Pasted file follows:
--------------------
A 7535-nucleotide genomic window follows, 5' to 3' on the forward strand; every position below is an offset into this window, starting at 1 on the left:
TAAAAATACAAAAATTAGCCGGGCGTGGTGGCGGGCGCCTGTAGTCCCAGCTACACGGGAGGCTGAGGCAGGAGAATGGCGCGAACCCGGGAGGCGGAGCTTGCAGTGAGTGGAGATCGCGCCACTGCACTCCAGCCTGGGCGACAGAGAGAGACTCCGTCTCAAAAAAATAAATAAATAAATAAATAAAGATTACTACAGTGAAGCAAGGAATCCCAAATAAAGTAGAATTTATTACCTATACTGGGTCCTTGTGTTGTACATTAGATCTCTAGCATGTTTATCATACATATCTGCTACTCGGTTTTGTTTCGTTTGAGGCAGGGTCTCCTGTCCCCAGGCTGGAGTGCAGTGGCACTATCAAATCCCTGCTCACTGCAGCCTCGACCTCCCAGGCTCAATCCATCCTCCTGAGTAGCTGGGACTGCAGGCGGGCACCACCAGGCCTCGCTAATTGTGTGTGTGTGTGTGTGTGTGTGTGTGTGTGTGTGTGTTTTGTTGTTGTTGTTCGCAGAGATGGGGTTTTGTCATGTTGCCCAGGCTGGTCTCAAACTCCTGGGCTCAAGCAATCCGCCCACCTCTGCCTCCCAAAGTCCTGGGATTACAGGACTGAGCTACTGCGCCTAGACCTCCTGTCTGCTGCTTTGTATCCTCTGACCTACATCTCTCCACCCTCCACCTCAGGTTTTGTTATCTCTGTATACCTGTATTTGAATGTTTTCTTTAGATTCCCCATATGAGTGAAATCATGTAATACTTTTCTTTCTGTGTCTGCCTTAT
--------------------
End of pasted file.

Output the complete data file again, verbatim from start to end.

A 7535-nucleotide genomic window follows, 5' to 3' on the forward strand; every position below is an offset into this window, starting at 1 on the left:
TAAAAATACAAAAATTAGCCGGGCGTGGTGGCGGGCGCCTGTAGTCCCAGCTACACGGGAGGCTGAGGCAGGAGAATGGCGCGAACCCGGGAGGCGGAGCTTGCAGTGAGTGGAGATCGCGCCACTGCACTCCAGCCTGGGCGACAGAGAGAGACTCCGTCTCAAAAAAATAAATAAATAAATAAATAAAGATTACTACAGTGAAGCAAGGAATCCCAAATAAAGTAGAATTTATTACCTATACTGGGTCCTTGTGTTGTACATTAGATCTCTAGCATGTTTATCATACATATCTGCTACTCGGTTTTGTTTCGTTTGAGGCAGGGTCTCCTGTCCCCAGGCTGGAGTGCAGTGGCACTATCAAATCCCTGCTCACTGCAGCCTCGACCTCCCAGGCTCAATCCATCCTCCTGAGTAGCTGGGACTGCAGGCGGGCACCACCAGGCCTCGCTAATTGTGTGTGTGTGTGTGTGTGTGTGTGTGTGTGTGTGTGTTTTGTTGTTGTTGTTCGCAGAGATGGGGTTTTGTCATGTTGCCCAGGCTGGTCTCAAACTCCTGGGCTCAAGCAATCCGCCCACCTCTGCCTCCCAAAGTCCTGGGATTACAGGACTGAGCTACTGCGCCTAGACCTCCTGTCTGCTGCTTTGTATCCTCTGACCTACATCTCTCCACCCTCCACCTCAGGTTTTGTTATCTCTGTATACCTGTATTTGAATGTTTTCTTTAGATTCCCCATATGAGTGAAATCATGTAATACTTTTCTTTCTGTGTCTGCCTTAT